It’s unfathomable today to build a new website without some sort of source code control system. We use GIT or SVN. When developers create, support, and update source code files for a large application, the coordination can be complex. Source-control systems record all file changes, with comments, in a project. You need to have the ability to roll back functionality, merge work together and work off line. Proper source code control is vital for any project.

7. Uncontrolled Developers: Lack of good Project Management

The Project Manager (PM) is the Quarterback of your football team. The PM is responsible for the successful planning, execution, monitoring, control and closure of a project. The PM needs to understand the client’s needs and provide communication to and from the developers. Without a proficient PM, the project will get off track and become a run away train that ends up in disaster. A good PM will publish weekly progress reports keeping everything on track.

8. Trying to Reinvent the Wheel: Hacking Core or Source Code

Hacking is changing the source code structure. We always believe in K.I.S.S, Keep it short and simple. When an unqualified developer doesn’t know how to do something, they tend to hack the code to make it do it. This causes a number of problems and greatly affects quality. If your developer fixes one problem and another arises, it may be the result of a lot of hacks.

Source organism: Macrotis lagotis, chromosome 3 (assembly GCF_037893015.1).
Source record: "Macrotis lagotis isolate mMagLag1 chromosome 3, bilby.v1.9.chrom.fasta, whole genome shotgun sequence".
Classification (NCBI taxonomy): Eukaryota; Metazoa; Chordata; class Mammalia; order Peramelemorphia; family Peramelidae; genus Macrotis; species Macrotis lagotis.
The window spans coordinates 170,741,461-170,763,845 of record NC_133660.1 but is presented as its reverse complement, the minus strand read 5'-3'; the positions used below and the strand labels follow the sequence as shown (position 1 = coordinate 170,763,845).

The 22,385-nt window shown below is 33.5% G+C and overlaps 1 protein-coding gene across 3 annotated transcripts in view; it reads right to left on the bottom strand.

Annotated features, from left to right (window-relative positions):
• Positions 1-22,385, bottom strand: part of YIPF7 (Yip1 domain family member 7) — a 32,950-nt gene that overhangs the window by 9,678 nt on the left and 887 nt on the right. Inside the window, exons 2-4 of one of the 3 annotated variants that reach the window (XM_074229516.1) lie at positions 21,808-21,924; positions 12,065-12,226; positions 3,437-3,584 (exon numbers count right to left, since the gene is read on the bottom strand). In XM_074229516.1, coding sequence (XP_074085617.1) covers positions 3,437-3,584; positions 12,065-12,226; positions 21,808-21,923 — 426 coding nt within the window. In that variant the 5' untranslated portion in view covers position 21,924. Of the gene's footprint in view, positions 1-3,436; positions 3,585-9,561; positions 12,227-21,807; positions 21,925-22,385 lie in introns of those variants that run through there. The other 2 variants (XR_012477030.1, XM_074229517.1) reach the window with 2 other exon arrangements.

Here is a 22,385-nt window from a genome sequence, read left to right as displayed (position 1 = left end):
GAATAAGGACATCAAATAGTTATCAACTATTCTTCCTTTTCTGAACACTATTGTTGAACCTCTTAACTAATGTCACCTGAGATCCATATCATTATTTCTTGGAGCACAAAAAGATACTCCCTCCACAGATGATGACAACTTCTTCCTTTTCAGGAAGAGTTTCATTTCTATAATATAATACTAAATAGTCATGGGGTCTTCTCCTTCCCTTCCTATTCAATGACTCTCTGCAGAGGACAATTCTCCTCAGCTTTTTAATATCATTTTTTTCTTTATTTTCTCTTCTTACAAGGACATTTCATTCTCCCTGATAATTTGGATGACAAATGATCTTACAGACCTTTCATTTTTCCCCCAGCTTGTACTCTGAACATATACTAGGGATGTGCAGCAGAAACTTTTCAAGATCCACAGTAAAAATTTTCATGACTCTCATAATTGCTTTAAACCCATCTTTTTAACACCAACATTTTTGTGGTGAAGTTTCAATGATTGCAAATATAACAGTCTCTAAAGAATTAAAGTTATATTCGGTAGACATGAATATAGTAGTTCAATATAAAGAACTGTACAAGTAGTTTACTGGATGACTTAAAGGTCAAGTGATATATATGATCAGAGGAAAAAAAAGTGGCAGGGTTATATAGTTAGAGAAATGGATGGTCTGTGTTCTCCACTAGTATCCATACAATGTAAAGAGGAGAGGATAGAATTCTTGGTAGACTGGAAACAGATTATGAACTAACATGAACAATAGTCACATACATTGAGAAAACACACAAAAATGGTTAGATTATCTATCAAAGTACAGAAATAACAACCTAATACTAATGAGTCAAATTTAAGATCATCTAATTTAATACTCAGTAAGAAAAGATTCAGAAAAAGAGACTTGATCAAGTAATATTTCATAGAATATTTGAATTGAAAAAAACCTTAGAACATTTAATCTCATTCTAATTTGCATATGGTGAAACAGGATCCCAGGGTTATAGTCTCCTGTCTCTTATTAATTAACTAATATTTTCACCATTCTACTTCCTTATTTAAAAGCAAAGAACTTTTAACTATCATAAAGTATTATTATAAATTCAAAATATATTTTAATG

Doing so will make it near impossible for site updates due to Security and bug fixes. It also makes it difficult for those that come in after to maintain the site and could possibly leave your site vulnerable to exploits. We have a tool we run that uncovers all of the Hacks for our customers who come to us in trouble. Then we show them the results and why their website doesn’t work.